Stationary stances are practically useless in a fight. Watch boxers fight. The sluggers stand in stationary stances square with the opponent, they plod when they move, and they try to get a knockout with every punch. They bob and weave to try to slip punches, but they are hit a lot. Their only hope is that they are able to knock the opponent out before being knocked out. Boxers who are constantly shifting (dancing) are difficult to hit, So, unless you like pain, it is better to keep moving.
If you are standing still, any movement you make will be detected by your opponent. If you are constantly moving, any new movement that might signal an imminent attack is camouflaged by your other movements.
When you execute an attack, for it to have maximum power, at the moment it makes impact, you must be in a stationary stance. Power comes from a force acting upon an object. For maximum power, that force must push against something as it is applied to the target. That something is ultimately the ground, so all power begins at the ground and moves through the body to the point of impact. If you are moving at the moment of impact, there is no firm contact with the ground so the power of the attack is lessened.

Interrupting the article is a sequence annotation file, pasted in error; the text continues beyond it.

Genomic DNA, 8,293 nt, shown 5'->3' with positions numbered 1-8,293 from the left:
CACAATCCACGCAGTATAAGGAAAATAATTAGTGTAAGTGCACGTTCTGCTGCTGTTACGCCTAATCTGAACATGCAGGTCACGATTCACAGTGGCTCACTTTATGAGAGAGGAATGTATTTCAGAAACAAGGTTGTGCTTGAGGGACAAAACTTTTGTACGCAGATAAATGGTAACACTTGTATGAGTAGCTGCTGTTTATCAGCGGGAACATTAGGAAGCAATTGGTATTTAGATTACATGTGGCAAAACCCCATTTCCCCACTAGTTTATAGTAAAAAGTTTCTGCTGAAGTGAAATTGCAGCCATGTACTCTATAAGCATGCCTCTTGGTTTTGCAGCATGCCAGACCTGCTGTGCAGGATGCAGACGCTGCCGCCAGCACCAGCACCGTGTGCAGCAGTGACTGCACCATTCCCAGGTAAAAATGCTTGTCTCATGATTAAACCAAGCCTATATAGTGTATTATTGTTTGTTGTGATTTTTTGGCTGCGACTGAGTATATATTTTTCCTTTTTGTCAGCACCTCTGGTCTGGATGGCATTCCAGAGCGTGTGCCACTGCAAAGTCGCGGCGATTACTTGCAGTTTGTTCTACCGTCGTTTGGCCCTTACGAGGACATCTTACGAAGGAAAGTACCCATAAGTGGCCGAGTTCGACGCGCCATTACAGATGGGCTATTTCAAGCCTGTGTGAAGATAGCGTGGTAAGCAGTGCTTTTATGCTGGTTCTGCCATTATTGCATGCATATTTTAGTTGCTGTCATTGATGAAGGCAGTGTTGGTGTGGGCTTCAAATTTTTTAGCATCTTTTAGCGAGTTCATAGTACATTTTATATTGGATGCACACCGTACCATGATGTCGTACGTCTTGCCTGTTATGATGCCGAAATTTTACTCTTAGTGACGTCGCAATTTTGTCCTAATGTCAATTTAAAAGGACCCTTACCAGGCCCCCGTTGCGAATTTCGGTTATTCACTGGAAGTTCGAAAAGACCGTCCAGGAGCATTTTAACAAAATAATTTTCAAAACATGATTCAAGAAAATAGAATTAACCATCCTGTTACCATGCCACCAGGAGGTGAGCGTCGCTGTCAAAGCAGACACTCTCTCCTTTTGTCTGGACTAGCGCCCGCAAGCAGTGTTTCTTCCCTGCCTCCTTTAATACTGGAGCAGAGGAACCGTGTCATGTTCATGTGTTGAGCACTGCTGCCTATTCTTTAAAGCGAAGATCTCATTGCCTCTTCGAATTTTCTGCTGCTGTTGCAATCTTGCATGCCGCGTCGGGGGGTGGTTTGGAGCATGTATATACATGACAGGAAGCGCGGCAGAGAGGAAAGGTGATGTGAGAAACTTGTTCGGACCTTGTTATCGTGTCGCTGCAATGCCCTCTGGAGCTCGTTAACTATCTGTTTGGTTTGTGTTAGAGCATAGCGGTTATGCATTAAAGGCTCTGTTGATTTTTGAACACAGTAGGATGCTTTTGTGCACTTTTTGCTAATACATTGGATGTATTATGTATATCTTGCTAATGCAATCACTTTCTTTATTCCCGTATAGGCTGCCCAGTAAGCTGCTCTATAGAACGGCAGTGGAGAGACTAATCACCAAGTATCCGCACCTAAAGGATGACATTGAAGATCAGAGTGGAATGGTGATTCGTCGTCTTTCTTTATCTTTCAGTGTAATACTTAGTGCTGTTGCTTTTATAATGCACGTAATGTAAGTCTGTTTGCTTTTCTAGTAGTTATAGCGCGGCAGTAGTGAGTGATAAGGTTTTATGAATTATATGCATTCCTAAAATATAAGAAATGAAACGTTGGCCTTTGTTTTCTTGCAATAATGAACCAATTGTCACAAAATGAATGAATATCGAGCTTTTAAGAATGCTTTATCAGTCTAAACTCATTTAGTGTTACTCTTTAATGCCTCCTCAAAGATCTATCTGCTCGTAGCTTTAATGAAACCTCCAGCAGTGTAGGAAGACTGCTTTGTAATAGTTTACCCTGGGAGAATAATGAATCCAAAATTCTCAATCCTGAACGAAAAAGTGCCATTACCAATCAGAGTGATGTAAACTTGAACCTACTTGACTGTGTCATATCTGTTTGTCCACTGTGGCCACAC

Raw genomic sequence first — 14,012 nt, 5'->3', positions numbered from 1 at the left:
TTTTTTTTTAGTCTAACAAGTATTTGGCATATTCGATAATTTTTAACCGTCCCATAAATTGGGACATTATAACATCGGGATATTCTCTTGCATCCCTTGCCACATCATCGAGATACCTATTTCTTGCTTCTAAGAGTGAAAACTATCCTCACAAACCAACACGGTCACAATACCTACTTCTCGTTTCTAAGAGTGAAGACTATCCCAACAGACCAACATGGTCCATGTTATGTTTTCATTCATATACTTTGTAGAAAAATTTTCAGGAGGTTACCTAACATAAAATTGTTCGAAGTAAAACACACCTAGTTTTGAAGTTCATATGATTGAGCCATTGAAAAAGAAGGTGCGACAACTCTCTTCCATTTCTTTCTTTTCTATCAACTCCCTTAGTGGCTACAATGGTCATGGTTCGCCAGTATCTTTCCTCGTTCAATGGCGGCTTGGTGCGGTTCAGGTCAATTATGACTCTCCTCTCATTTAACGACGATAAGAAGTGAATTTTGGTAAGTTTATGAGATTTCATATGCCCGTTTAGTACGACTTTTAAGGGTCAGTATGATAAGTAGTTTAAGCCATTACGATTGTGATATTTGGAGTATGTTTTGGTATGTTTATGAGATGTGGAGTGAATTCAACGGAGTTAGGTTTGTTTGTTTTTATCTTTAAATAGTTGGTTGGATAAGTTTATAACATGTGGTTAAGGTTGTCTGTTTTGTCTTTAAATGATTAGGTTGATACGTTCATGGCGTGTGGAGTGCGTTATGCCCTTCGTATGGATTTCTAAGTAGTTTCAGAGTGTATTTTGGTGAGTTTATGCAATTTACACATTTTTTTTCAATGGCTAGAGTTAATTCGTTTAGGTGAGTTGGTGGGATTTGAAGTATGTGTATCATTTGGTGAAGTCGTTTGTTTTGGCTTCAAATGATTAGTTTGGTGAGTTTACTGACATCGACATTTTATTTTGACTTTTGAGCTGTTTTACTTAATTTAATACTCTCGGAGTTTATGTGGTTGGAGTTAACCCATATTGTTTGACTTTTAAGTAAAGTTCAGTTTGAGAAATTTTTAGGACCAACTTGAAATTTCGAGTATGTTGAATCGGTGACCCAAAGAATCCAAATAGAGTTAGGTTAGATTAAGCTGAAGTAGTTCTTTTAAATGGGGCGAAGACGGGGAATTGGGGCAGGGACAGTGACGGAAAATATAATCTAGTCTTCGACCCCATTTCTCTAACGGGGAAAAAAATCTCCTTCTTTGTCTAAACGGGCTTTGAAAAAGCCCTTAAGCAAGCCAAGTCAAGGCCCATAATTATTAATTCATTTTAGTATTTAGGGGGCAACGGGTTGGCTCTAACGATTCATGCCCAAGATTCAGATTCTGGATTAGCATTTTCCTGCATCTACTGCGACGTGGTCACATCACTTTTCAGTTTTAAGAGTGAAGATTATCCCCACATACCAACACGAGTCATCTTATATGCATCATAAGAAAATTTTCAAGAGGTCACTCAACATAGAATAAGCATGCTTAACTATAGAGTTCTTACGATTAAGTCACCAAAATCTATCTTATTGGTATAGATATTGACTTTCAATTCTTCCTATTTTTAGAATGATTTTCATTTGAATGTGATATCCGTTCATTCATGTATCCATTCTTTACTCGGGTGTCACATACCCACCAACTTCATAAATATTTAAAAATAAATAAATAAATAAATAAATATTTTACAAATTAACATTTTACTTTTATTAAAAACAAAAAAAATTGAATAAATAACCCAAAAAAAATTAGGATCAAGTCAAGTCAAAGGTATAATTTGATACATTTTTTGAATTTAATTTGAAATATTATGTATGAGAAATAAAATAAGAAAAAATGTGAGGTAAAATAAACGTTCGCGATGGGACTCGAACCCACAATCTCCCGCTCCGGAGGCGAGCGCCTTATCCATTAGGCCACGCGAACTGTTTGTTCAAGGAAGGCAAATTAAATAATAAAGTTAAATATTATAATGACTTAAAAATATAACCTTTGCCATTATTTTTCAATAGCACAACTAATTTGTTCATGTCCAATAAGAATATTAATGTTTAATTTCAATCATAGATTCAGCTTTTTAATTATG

In patterns, we use stationary stances, not because we should spar that way, but because patterns are not meant to be depictions of actual fighting techniques, they are meant to display perfection of techniques. To appreciate perfection, it must be seen, so in a pattern each technique is held stationary for a brief Kodak moment. When sparring, the split second that a stance is stationary is barely noticed.
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